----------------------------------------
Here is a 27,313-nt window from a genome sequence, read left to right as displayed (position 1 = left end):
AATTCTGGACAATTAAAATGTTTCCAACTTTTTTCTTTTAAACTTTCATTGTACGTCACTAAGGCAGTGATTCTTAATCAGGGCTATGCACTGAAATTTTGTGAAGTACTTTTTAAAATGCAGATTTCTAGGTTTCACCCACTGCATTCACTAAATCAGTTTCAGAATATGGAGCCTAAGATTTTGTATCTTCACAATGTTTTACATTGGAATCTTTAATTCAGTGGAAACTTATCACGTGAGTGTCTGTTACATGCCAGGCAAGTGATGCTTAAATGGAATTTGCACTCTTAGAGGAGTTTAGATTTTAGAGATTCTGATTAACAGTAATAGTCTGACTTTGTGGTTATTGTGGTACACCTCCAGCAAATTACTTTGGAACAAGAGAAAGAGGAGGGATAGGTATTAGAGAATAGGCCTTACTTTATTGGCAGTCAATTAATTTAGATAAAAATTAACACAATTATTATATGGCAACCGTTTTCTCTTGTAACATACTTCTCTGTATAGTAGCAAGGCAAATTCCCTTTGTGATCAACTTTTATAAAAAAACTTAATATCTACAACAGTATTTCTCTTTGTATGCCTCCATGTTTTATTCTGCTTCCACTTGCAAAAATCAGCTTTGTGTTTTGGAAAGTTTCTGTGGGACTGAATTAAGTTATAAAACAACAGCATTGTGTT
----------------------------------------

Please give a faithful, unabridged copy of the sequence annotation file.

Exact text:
Here is a 27,313-nt window from a genome sequence, read left to right as displayed (position 1 = left end):
AATTCTGGACAATTAAAATGTTTCCAACTTTTTTCTTTTAAACTTTCATTGTACGTCACTAAGGCAGTGATTCTTAATCAGGGCTATGCACTGAAATTTTGTGAAGTACTTTTTAAAATGCAGATTTCTAGGTTTCACCCACTGCATTCACTAAATCAGTTTCAGAATATGGAGCCTAAGATTTTGTATCTTCACAATGTTTTACATTGGAATCTTTAATTCAGTGGAAACTTATCACGTGAGTGTCTGTTACATGCCAGGCAAGTGATGCTTAAATGGAATTTGCACTCTTAGAGGAGTTTAGATTTTAGAGATTCTGATTAACAGTAATAGTCTGACTTTGTGGTTATTGTGGTACACCTCCAGCAAATTACTTTGGAACAAGAGAAAGAGGAGGGATAGGTATTAGAGAATAGGCCTTACTTTATTGGCAGTCAATTAATTTAGATAAAAATTAACACAATTATTATATGGCAACCGTTTTCTCTTGTAACATACTTCTCTGTATAGTAGCAAGGCAAATTCCCTTTGTGATCAACTTTTATAAAAAAACTTAATATCTACAACAGTATTTCTCTTTGTATGCCTCCATGTTTTATTCTGCTTCCACTTGCAAAAATCAGCTTTGTGTTTTGGAAAGTTTCTGTGGGACTGAATTAAGTTATAAAACAACAGCATTGTGTT